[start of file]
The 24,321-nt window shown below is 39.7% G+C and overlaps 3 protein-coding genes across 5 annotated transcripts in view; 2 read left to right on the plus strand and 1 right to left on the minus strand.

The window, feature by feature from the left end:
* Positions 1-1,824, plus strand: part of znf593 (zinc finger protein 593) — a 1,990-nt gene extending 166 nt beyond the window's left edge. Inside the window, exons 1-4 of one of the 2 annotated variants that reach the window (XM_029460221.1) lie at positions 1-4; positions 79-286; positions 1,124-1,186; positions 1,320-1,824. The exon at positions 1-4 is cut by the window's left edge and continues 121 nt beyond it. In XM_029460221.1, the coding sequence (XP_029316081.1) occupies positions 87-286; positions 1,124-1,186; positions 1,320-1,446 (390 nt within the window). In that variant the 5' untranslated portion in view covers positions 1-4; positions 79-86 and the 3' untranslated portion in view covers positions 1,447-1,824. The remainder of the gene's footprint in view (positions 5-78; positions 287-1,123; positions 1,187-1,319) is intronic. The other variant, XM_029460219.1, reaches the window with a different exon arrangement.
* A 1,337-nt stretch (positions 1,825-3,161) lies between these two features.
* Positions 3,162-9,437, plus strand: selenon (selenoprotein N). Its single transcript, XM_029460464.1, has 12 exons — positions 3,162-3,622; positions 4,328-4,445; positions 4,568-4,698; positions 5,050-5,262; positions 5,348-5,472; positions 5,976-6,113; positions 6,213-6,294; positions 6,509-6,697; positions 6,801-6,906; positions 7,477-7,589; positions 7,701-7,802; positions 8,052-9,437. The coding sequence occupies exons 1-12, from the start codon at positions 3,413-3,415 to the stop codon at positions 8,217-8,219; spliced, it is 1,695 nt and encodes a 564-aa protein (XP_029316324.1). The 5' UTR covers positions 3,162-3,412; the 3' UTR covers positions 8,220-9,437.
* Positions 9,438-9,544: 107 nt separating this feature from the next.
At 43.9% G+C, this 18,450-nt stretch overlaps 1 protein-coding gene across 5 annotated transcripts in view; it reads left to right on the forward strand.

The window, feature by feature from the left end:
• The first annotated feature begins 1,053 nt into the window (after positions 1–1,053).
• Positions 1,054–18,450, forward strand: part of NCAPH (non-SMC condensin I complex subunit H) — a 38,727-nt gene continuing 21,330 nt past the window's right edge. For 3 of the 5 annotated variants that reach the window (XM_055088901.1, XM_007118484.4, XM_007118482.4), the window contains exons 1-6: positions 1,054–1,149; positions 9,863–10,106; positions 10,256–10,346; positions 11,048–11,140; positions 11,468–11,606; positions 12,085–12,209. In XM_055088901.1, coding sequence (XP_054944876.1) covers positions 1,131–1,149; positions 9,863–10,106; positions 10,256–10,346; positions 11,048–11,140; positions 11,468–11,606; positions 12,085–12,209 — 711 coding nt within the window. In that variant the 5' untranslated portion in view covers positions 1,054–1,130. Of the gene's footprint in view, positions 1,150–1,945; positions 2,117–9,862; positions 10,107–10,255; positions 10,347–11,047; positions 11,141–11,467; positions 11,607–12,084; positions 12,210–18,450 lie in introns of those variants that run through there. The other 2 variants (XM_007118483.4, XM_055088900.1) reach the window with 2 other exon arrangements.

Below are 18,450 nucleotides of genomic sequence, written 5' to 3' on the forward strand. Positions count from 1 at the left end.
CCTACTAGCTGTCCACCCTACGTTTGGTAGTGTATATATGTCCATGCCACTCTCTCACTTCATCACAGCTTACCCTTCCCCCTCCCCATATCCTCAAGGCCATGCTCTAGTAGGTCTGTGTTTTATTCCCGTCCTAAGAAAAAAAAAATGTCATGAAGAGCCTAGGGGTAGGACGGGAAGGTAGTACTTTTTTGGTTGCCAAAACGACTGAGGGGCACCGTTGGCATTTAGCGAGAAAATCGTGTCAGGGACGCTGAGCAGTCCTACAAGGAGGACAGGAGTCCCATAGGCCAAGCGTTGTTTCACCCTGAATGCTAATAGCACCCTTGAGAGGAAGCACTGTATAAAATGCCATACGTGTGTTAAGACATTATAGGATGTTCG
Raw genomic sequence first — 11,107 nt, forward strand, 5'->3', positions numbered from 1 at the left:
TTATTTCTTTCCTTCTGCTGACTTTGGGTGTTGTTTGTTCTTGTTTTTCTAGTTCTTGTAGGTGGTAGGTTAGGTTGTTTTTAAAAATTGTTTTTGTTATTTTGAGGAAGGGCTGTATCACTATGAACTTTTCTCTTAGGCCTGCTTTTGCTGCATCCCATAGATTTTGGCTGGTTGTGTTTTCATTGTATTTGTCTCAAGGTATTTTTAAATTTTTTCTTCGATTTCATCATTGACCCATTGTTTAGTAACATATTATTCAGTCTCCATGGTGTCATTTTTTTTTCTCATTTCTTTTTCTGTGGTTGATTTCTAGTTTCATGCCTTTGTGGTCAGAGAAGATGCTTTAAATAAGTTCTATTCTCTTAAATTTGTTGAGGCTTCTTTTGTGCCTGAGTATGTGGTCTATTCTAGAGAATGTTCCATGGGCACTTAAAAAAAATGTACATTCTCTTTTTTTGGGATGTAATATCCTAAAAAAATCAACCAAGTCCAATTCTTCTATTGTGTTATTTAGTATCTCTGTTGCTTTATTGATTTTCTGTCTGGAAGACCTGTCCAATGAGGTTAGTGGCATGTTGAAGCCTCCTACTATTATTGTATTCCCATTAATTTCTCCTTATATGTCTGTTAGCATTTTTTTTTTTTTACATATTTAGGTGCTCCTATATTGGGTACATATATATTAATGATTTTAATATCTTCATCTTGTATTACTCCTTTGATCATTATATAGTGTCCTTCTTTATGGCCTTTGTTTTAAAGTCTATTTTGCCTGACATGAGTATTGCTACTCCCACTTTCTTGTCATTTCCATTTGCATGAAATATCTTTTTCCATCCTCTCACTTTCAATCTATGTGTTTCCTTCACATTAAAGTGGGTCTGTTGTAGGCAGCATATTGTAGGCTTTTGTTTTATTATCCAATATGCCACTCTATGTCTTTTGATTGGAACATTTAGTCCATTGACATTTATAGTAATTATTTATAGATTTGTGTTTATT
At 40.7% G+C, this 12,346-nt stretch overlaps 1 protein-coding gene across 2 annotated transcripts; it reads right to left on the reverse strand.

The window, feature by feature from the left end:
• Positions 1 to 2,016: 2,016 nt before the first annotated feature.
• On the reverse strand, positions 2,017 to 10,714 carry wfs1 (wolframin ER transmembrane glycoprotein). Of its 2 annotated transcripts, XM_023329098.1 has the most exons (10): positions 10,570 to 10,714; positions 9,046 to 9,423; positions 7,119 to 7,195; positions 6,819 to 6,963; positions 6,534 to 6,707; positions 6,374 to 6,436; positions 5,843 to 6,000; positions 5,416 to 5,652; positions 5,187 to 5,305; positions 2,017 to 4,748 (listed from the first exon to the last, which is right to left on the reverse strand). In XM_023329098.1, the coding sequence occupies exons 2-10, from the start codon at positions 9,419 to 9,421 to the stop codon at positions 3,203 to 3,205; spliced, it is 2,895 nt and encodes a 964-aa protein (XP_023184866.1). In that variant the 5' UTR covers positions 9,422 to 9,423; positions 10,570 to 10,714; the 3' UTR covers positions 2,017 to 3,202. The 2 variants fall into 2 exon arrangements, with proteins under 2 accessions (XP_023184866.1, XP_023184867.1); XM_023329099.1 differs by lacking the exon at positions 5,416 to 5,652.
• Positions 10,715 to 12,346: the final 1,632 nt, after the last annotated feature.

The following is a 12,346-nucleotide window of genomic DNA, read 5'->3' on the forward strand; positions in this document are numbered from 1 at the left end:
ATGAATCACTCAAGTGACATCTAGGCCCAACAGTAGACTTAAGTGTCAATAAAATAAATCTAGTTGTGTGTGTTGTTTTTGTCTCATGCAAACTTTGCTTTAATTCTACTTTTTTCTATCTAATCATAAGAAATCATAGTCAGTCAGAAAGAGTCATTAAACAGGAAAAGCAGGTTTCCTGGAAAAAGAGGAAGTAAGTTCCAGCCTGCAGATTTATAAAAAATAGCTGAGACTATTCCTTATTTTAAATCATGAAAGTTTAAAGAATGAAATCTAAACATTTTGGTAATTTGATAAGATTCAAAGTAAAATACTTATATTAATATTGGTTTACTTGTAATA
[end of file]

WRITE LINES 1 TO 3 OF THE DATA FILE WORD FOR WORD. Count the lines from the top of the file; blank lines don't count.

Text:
The 24,321-nt window shown below is 39.7% G+C and overlaps 3 protein-coding genes across 5 annotated transcripts in view; 2 read left to right on the plus strand and 1 right to left on the minus strand.

The window, feature by feature from the left end:
* Positions 1-1,824, plus strand: part of znf593 (zinc finger protein 593) — a 1,990-nt gene extending 166 nt beyond the window's left edge. Inside the window, exons 1-4 of one of the 2 annotated variants that reach the window (XM_029460221.1) lie at positions 1-4; positions 79-286; positions 1,124-1,186; positions 1,320-1,824. The exon at positions 1-4 is cut by the window's left edge and continues 121 nt beyond it. In XM_029460221.1, the coding sequence (XP_029316081.1) occupies positions 87-286; positions 1,124-1,186; positions 1,320-1,446 (390 nt within the window). In that variant the 5' untranslated portion in view covers positions 1-4; positions 79-86 and the 3' untranslated portion in view covers positions 1,447-1,824. The remainder of the gene's footprint in view (positions 5-78; positions 287-1,123; positions 1,187-1,319) is intronic. The other variant, XM_029460219.1, reaches the window with a different exon arrangement.